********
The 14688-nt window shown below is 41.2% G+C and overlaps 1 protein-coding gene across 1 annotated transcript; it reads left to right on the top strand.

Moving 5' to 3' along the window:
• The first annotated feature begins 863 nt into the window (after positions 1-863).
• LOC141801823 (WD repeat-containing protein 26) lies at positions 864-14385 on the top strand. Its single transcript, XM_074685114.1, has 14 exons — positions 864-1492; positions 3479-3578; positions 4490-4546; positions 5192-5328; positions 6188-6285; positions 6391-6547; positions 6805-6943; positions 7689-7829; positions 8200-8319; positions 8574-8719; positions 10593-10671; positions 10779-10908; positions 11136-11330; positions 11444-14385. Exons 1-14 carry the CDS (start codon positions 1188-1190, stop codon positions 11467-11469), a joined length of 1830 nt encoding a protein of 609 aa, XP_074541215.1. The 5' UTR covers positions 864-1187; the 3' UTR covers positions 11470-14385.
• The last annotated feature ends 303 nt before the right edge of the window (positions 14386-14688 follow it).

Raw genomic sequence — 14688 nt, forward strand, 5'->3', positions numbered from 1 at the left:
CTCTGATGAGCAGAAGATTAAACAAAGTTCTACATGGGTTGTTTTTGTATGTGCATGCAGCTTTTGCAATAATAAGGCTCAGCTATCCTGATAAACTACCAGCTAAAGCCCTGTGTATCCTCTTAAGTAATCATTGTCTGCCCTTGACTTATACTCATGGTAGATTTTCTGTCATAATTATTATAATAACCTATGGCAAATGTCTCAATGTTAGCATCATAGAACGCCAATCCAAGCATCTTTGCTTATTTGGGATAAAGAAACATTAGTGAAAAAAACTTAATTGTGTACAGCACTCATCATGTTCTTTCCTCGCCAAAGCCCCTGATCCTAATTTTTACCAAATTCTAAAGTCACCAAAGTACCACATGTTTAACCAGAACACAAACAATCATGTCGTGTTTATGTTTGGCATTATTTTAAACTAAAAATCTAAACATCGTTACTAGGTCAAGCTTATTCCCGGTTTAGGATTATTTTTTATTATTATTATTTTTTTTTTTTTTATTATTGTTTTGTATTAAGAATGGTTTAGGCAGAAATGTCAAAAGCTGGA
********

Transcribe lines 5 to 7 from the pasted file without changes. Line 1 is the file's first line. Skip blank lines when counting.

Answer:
• The last annotated feature ends 303 nt before the right edge of the window (positions 14386-14688 follow it).

Raw genomic sequence — 14688 nt, forward strand, 5'->3', positions numbered from 1 at the left:
CTCTGATGAGCAGAAGATTAAACAAAGTTCTACATGGGTTGTTTTTGTATGTGCATGCAGCTTTTGCAATAATAAGGCTCAGCTATCCTGATAAACTACCAGCTAAAGCCCTGTGTATCCTCTTAAGTAATCATTGTCTGCCCTTGACTTATACTCATGGTAGATTTTCTGTCATAATTATTATAATAACCTATGGCAAATGTCTCAATGTTAGCATCATAGAACGCCAATCCAAGCATCTTTGCTTATTTGGGATAAAGAAACATTAGTGAAAAAAACTTAATTGTGTACAGCACTCATCATGTTCTTTCCTCGCCAAAGCCCCTGATCCTAATTTTTACCAAATTCTAAAGTCACCAAAGTACCACATGTTTAACCAGAACACAAACAATCATGTCGTGTTTATGTTTGGCATTATTTTAAACTAAAAATCTAAACATCGTTACTAGGTCAAGCTTATTCCCGGTTTAGGATTATTTTTTATTATTATTATTTTTTTTTTTTTTATTATTGTTTTGTATTAAGAATGGTTTAGGCAGAAATGTCAAAAGCTGGA